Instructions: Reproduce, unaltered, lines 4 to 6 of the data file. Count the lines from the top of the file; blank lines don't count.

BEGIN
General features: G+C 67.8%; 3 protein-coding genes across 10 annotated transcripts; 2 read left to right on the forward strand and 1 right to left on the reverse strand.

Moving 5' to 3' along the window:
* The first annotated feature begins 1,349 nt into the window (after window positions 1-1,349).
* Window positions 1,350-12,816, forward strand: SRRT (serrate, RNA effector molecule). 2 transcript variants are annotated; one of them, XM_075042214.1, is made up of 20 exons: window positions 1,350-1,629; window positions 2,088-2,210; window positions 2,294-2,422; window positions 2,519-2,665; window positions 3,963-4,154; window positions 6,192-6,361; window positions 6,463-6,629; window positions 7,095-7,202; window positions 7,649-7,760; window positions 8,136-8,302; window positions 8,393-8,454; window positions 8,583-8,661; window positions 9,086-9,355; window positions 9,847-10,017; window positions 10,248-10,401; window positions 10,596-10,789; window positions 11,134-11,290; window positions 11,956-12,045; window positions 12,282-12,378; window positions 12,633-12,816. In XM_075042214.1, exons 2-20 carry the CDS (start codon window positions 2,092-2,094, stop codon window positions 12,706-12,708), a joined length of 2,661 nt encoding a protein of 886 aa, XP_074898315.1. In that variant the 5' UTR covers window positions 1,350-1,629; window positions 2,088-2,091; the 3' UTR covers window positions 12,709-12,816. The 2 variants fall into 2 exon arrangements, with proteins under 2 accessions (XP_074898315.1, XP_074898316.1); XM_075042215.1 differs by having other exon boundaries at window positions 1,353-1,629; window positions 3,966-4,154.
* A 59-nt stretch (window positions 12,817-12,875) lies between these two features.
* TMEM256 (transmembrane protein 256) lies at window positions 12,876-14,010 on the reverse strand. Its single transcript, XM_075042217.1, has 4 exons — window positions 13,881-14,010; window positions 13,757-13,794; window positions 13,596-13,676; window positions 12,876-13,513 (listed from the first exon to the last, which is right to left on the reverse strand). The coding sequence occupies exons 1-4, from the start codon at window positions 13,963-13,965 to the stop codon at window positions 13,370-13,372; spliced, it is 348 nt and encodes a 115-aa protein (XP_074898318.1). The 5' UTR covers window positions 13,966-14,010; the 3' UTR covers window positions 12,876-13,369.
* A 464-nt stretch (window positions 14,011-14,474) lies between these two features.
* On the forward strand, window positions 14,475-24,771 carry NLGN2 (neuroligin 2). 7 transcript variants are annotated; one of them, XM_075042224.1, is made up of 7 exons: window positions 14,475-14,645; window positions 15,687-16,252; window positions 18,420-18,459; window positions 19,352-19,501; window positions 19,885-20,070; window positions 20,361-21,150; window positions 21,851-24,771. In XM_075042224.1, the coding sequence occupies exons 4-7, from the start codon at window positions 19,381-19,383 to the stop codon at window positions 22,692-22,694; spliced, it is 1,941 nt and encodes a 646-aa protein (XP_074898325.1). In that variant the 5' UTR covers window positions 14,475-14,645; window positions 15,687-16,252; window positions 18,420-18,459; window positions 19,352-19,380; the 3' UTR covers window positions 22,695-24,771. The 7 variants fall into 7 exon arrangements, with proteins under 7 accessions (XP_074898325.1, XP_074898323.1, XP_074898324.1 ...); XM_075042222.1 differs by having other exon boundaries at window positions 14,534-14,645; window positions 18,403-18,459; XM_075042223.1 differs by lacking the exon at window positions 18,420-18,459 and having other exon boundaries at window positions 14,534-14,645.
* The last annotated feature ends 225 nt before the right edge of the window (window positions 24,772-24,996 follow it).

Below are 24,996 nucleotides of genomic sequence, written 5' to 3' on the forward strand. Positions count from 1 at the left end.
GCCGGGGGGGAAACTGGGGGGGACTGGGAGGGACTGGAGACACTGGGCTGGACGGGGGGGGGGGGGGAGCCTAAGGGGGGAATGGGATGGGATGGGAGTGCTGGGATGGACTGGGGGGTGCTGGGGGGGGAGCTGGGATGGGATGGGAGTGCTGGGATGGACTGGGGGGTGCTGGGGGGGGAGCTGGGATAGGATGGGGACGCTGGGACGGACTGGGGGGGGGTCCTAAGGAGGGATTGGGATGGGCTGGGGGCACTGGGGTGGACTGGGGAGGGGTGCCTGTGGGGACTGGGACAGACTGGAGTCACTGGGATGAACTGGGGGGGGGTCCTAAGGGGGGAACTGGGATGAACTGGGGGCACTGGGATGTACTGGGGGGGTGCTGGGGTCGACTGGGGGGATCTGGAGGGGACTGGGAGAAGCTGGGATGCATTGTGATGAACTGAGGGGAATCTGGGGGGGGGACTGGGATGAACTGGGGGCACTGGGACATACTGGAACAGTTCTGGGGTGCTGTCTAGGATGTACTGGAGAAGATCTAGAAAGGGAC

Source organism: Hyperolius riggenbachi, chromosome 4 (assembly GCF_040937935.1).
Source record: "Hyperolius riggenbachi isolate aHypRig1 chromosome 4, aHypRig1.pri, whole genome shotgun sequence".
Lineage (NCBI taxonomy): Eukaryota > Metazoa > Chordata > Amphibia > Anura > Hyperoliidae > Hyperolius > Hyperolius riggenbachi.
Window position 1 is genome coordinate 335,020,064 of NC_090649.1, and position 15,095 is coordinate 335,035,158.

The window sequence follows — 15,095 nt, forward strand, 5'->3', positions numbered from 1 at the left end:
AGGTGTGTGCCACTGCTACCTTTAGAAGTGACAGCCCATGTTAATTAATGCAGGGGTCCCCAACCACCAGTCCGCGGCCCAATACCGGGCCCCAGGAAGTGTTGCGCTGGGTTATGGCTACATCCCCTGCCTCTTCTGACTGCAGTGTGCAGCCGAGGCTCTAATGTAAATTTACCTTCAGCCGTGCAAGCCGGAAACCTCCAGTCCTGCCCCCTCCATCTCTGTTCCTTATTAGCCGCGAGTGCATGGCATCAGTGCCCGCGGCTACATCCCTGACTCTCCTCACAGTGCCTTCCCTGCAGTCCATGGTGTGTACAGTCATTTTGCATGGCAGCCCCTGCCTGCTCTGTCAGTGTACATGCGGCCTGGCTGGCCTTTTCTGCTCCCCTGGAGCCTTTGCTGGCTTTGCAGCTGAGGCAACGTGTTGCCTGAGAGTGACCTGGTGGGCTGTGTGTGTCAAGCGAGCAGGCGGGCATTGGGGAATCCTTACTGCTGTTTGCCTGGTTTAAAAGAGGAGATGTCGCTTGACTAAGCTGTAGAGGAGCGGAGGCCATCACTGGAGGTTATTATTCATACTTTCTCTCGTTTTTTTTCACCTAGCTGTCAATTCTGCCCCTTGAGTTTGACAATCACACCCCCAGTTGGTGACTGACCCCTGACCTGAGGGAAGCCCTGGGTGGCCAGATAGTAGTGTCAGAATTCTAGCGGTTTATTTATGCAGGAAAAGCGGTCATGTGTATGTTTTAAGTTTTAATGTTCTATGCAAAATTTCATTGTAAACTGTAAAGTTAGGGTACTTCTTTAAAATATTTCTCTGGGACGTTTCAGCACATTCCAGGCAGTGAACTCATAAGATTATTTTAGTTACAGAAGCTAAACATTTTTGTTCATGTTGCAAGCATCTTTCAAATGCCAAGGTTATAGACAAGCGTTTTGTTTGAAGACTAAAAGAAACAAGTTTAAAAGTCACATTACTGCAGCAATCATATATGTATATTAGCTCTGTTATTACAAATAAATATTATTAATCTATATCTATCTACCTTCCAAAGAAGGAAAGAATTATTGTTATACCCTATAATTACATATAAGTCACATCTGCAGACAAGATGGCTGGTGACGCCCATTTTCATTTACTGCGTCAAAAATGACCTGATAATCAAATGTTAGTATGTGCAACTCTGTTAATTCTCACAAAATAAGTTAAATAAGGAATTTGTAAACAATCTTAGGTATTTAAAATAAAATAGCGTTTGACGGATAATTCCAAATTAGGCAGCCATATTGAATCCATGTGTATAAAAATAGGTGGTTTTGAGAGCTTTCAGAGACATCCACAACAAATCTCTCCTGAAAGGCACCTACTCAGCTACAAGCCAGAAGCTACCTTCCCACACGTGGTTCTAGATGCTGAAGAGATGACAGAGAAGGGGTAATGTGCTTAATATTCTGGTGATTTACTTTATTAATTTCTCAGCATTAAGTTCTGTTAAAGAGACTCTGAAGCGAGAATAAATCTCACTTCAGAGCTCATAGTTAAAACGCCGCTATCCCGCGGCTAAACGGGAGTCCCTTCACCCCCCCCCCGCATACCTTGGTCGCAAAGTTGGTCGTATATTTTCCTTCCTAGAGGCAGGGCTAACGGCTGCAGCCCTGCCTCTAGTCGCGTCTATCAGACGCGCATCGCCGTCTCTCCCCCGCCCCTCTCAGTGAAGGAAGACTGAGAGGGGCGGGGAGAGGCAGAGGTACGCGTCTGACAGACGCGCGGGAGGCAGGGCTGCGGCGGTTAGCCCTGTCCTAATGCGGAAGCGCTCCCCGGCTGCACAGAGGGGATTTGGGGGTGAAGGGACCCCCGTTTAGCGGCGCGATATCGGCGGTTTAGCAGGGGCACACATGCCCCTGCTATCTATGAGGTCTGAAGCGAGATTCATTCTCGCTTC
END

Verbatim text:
* Window positions 1,350-12,816, forward strand: SRRT (serrate, RNA effector molecule). 2 transcript variants are annotated; one of them, XM_075042214.1, is made up of 20 exons: window positions 1,350-1,629; window positions 2,088-2,210; window positions 2,294-2,422; window positions 2,519-2,665; window positions 3,963-4,154; window positions 6,192-6,361; window positions 6,463-6,629; window positions 7,095-7,202; window positions 7,649-7,760; window positions 8,136-8,302; window positions 8,393-8,454; window positions 8,583-8,661; window positions 9,086-9,355; window positions 9,847-10,017; window positions 10,248-10,401; window positions 10,596-10,789; window positions 11,134-11,290; window positions 11,956-12,045; window positions 12,282-12,378; window positions 12,633-12,816. In XM_075042214.1, exons 2-20 carry the CDS (start codon window positions 2,092-2,094, stop codon window positions 12,706-12,708), a joined length of 2,661 nt encoding a protein of 886 aa, XP_074898315.1. In that variant the 5' UTR covers window positions 1,350-1,629; window positions 2,088-2,091; the 3' UTR covers window positions 12,709-12,816. The 2 variants fall into 2 exon arrangements, with proteins under 2 accessions (XP_074898315.1, XP_074898316.1); XM_075042215.1 differs by having other exon boundaries at window positions 1,353-1,629; window positions 3,966-4,154.
* A 59-nt stretch (window positions 12,817-12,875) lies between these two features.
* TMEM256 (transmembrane protein 256) lies at window positions 12,876-14,010 on the reverse strand. Its single transcript, XM_075042217.1, has 4 exons — window positions 13,881-14,010; window positions 13,757-13,794; window positions 13,596-13,676; window positions 12,876-13,513 (listed from the first exon to the last, which is right to left on the reverse strand). The coding sequence occupies exons 1-4, from the start codon at window positions 13,963-13,965 to the stop codon at window positions 13,370-13,372; spliced, it is 348 nt and encodes a 115-aa protein (XP_074898318.1). The 5' UTR covers window positions 13,966-14,010; the 3' UTR covers window positions 12,876-13,369.